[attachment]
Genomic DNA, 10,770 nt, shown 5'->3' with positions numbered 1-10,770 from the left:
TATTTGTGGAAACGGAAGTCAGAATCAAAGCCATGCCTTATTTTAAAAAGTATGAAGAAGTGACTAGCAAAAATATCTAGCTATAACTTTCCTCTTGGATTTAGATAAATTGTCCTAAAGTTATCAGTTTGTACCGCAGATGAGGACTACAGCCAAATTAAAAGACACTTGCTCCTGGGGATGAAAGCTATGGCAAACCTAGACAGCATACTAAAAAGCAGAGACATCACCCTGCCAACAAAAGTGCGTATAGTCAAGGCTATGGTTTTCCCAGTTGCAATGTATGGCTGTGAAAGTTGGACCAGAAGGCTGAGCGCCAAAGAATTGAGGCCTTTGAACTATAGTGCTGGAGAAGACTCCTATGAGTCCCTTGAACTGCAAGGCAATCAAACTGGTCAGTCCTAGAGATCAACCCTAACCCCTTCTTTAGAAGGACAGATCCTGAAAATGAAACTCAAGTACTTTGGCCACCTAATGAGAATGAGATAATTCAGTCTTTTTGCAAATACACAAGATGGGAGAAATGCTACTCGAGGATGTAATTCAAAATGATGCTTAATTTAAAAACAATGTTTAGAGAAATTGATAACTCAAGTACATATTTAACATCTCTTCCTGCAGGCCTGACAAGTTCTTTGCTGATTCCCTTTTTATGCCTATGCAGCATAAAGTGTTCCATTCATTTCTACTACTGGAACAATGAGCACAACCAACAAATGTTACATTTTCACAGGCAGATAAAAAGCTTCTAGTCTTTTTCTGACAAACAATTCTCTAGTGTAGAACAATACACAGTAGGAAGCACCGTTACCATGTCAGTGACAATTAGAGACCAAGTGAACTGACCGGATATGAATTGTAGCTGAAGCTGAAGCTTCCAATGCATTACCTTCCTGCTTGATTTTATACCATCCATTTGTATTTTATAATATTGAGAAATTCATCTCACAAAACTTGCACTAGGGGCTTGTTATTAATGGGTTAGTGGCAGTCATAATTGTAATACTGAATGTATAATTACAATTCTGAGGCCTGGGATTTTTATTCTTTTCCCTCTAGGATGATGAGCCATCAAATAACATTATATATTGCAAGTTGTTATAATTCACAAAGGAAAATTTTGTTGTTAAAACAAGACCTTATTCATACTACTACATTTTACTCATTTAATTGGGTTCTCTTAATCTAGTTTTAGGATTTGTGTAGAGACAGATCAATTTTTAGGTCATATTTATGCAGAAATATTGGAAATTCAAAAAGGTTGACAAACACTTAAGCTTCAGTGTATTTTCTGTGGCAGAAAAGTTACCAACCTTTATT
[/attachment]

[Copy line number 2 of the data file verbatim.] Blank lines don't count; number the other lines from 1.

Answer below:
TATTTGTGGAAACGGAAGTCAGAATCAAAGCCATGCCTTATTTTAAAAAGTATGAAGAAGTGACTAGCAAAAATATCTAGCTATAACTTTCCTCTTGGATTTAGATAAATTGTCCTAAAGTTATCAGTTTGTACCGCAGATGAGGACTACAGCCAAATTAAAAGACACTTGCTCCTGGGGATGAAAGCTATGGCAAACCTAGACAGCATACTAAAAAGCAGAGACATCACCCTGCCAACAAAAGTGCGTATAGTCAAGGCTATGGTTTTCCCAGTTGCAATGTATGGCTGTGAAAGTTGGACCAGAAGGCTGAGCGCCAAAGAATTGAGGCCTTTGAACTATAGTGCTGGAGAAGACTCCTATGAGTCCCTTGAACTGCAAGGCAATCAAACTGGTCAGTCCTAGAGATCAACCCTAACCCCTTCTTTAGAAGGACAGATCCTGAAAATGAAACTCAAGTACTTTGGCCACCTAATGAGAATGAGATAATTCAGTCTTTTTGCAAATACACAAGATGGGAGAAATGCTACTCGAGGATGTAATTCAAAATGATGCTTAATTTAAAAACAATGTTTAGAGAAATTGATAACTCAAGTACATATTTAACATCTCTTCCTGCAGGCCTGACAAGTTCTTTGCTGATTCCCTTTTTATGCCTATGCAGCATAAAGTGTTCCATTCATTTCTACTACTGGAACAATGAGCACAACCAACAAATGTTACATTTTCACAGGCAGATAAAAAGCTTCTAGTCTTTTTCTGACAAACAATTCTCTAGTGTAGAACAATACACAGTAGGAAGCACCGTTACCATGTCAGTGACAATTAGAGACCAAGTGAACTGACCGGATATGAATTGTAGCTGAAGCTGAAGCTTCCAATGCATTACCTTCCTGCTTGATTTTATACCATCCATTTGTATTTTATAATATTGAGAAATTCATCTCACAAAACTTGCACTAGGGGCTTGTTATTAATGGGTTAGTGGCAGTCATAATTGTAATACTGAATGTATAATTACAATTCTGAGGCCTGGGATTTTTATTCTTTTCCCTCTAGGATGATGAGCCATCAAATAACATTATATATTGCAAGTTGTTATAATTCACAAAGGAAAATTTTGTTGTTAAAACAAGACCTTATTCATACTACTACATTTTACTCATTTAATTGGGTTCTCTTAATCTAGTTTTAGGATTTGTGTAGAGACAGATCAATTTTTAGGTCATATTTATGCAGAAATATTGGAAATTCAAAAAGGTTGACAAACACTTAAGCTTCAGTGTATTTTCTGTGGCAGAAAAGTTACCAACCTTTATT